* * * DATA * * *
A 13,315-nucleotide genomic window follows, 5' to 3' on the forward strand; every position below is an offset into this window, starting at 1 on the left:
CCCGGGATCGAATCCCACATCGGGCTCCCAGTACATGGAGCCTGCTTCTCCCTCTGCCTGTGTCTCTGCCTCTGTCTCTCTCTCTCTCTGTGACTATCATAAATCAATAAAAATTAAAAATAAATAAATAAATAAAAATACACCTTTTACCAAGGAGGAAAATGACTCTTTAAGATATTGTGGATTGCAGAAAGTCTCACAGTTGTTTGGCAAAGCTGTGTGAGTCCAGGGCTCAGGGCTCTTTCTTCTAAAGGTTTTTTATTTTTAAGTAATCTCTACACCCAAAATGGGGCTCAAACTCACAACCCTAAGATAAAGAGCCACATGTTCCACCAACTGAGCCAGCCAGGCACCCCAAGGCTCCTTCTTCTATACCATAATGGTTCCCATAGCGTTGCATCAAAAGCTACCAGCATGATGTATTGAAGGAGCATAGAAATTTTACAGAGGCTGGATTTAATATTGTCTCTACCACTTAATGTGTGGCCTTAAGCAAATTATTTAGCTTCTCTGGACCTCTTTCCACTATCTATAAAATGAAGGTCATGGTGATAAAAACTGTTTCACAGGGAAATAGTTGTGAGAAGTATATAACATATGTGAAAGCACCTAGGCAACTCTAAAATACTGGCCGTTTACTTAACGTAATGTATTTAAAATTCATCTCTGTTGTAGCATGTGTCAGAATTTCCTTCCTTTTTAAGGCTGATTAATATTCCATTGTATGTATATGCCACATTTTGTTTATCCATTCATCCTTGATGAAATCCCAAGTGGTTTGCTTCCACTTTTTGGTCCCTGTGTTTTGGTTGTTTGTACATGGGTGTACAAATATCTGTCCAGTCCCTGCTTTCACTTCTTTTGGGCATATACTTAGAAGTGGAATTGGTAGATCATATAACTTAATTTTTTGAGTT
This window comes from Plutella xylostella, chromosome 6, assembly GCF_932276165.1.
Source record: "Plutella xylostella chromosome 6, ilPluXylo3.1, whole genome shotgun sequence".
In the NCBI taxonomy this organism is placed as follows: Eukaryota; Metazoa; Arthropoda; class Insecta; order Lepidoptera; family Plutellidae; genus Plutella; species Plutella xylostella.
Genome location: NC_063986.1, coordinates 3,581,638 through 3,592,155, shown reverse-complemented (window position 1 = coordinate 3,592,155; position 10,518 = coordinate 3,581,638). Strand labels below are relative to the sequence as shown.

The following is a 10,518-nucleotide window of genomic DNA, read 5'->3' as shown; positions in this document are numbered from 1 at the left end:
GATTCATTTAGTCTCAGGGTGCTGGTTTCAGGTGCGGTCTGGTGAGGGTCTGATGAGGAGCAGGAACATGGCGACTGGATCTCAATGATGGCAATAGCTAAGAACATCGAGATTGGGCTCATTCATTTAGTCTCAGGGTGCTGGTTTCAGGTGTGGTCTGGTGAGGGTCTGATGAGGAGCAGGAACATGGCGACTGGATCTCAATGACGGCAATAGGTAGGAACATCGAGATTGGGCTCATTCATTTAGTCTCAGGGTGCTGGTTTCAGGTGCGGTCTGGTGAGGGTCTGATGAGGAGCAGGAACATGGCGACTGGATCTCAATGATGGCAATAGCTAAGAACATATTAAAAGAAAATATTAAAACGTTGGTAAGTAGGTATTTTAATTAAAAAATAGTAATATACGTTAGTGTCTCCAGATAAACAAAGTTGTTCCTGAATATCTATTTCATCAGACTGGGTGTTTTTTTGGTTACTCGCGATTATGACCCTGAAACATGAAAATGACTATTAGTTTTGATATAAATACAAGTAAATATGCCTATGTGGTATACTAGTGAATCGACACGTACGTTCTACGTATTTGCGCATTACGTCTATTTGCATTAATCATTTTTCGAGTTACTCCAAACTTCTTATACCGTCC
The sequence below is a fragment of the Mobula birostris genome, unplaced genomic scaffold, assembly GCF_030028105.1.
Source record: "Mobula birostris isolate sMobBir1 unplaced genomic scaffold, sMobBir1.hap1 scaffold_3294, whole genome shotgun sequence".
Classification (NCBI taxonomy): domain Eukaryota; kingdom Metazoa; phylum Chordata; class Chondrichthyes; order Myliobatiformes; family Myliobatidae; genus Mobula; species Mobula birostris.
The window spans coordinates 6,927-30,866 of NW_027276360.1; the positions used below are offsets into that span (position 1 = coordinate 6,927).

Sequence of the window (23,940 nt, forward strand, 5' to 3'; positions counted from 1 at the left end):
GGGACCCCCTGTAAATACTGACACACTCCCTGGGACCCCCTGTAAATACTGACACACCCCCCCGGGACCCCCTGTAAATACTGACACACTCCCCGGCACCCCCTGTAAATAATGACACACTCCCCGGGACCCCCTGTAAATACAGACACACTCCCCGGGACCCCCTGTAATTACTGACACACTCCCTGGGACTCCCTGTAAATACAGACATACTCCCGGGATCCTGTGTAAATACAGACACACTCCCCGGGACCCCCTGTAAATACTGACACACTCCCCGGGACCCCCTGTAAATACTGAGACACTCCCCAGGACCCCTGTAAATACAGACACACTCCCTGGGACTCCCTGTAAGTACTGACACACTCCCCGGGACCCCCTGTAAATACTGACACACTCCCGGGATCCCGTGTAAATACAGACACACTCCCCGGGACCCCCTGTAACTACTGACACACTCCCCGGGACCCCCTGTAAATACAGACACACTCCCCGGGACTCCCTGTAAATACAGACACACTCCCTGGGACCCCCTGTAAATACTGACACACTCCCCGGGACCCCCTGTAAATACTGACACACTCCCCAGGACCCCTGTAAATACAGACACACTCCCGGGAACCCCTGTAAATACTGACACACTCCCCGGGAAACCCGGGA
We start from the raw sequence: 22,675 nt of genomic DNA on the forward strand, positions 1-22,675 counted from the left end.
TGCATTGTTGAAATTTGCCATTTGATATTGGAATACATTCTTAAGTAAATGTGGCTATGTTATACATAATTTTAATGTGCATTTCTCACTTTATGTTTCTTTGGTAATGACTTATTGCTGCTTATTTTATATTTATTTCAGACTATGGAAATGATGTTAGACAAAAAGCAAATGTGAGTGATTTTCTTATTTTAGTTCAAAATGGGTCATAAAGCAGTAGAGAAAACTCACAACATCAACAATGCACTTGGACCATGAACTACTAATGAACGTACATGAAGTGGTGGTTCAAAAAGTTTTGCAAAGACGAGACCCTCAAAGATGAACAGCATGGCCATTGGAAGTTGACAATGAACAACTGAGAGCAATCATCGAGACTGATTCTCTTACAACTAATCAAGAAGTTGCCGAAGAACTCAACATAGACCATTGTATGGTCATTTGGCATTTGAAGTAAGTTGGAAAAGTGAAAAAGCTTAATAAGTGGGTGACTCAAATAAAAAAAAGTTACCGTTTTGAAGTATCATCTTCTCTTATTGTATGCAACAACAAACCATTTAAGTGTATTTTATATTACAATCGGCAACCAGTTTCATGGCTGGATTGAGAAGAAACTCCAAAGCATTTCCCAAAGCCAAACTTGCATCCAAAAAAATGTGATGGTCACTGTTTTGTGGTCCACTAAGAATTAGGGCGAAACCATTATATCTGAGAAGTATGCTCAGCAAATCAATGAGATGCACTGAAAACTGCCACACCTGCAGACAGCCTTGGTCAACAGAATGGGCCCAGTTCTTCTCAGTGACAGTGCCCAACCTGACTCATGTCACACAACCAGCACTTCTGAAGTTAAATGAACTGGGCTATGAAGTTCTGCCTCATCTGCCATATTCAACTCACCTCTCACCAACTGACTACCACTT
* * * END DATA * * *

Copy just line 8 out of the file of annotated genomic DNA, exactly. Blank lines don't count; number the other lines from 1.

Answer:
GATTCATTTAGTCTCAGGGTGCTGGTTTCAGGTGCGGTCTGGTGAGGGTCTGATGAGGAGCAGGAACATGGCGACTGGATCTCAATGATGGCAATAGCTAAGAACATCGAGATTGGGCTCATTCATTTAGTCTCAGGGTGCTGGTTTCAGGTGTGGTCTGGTGAGGGTCTGATGAGGAGCAGGAACATGGCGACTGGATCTCAATGACGGCAATAGGTAGGAACATCGAGATTGGGCTCATTCATTTAGTCTCAGGGTGCTGGTTTCAGGTGCGGTCTGGTGAGGGTCTGATGAGGAGCAGGAACATGGCGACTGGATCTCAATGATGGCAATAGCTAAGAACATATTAAAAGAAAATATTAAAACGTTGGTAAGTAGGTATTTTAATTAAAAAATAGTAATATACGTTAGTGTCTCCAGATAAACAAAGTTGTTCCTGAATATCTATTTCATCAGACTGGGTGTTTTTTTGGTTACTCGCGATTATGACCCTGAAACATGAAAATGACTATTAGTTTTGATATAAATACAAGTAAATATGCCTATGTGGTATACTAGTGAATCGACACGTACGTTCTACGTATTTGCGCATTACGTCTATTTGCATTAATCATTTTTCGAGTTACTCCAAACTTCTTATACCGTCC